Top Critic Average
Scanner Sombre is at its best when you're left to your own devices, lonely yet in awe of the sights you see and make, but suffers when the game itself is pulling the strings, whether that be to evoke empathy or terror. I absolutely recommend it, for its four or so hours of dot-matrix world-generation have pleased me greatly, but you should go in knowing that it stumbles over its storytelling hurdles and should instead be treated as, like the titular scanner, a remarkable technological toy.
While a unique and wonderful experience, the extremely short length of the game, and little replay value make it hard to recommend to everyone. But as the game has a free demo available on Steam, anyone even remotely interested should try it as soon as they have a free few minutes.
By the end of the game, you’ll wonder where the last 90 minutes evaporated so quickly, but you won’t wish you had them back. Scanner Sombre is an excellently unique adventure, that builds layer upon layer or intrigue and trepidation as you inch towards the surface. About halfway through, Introversion telegraphs the ending, and if there’s any real fault to this palate cleanser it’s that you wind up able to guess how the game will conclude before you actually get there – a cardinal sin for a one-time-through story.
Scanner Sombre is a gimmick game, and I honestly say that without any ill intent. Its gimmick is beautiful and engaging and kind of amazing. To its credit, Scanner Sombre is seemingly aware of the limitations of this because it's brief enough to not wear out its welcome. However, the kaleidoscopic interior decorating is a means to an end, and that end just isn't as thrilling as what's in the mind's eye.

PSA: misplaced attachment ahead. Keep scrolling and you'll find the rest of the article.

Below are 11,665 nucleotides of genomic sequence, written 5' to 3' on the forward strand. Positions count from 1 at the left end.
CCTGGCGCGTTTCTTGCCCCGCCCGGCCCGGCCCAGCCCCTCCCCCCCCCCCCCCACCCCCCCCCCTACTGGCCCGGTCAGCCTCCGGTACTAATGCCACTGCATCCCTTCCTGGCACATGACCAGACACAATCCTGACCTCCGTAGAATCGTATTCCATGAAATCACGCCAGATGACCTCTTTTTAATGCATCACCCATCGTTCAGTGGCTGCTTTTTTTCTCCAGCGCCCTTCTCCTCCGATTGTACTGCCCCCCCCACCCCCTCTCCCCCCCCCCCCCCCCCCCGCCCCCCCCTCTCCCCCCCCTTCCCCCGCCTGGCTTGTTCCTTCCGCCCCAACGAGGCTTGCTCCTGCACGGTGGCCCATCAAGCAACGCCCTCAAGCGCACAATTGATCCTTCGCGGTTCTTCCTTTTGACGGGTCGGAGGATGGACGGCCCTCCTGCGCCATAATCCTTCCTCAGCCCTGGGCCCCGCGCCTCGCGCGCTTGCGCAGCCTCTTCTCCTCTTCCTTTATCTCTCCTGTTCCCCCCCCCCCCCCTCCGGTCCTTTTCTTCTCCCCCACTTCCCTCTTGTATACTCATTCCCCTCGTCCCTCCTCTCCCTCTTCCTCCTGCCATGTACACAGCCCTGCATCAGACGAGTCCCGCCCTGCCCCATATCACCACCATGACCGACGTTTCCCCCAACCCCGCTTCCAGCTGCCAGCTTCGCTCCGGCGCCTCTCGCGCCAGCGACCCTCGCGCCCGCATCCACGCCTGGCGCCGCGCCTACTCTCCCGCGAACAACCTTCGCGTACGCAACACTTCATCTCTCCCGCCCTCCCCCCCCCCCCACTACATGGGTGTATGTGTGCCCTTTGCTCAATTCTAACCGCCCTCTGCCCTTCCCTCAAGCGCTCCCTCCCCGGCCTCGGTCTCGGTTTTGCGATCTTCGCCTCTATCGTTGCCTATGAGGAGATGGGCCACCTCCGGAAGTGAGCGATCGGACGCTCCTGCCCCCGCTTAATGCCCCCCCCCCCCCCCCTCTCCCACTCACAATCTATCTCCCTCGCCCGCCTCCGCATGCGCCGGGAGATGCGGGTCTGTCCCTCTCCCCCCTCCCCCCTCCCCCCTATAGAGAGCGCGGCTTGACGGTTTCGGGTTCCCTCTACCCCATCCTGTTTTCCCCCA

Scanner Sombre is a quick, beautiful and melancholic distraction with an interesting twist, but its main puzzle is navigating the caves, which can become confusing and frustrating due to everything being made of the same beams of light.
Highly experimental, Introversion's Prison Architect follow-up has you mapping out a dark cave with a handheld LIDAR scanner. It's an inspired premise, but doesn't go much of anywhere.
Sadly, Scanner Sombre never really attains the heights of Dear Esther and Gone Home, two games that Introversion site as inspirations. If you have an interest in that genre, it's still very much worth exploring the cavernous depths of Scanner Sombre, but more than its fellows, this is a striking idea that searches for a game and a story to make the most of it.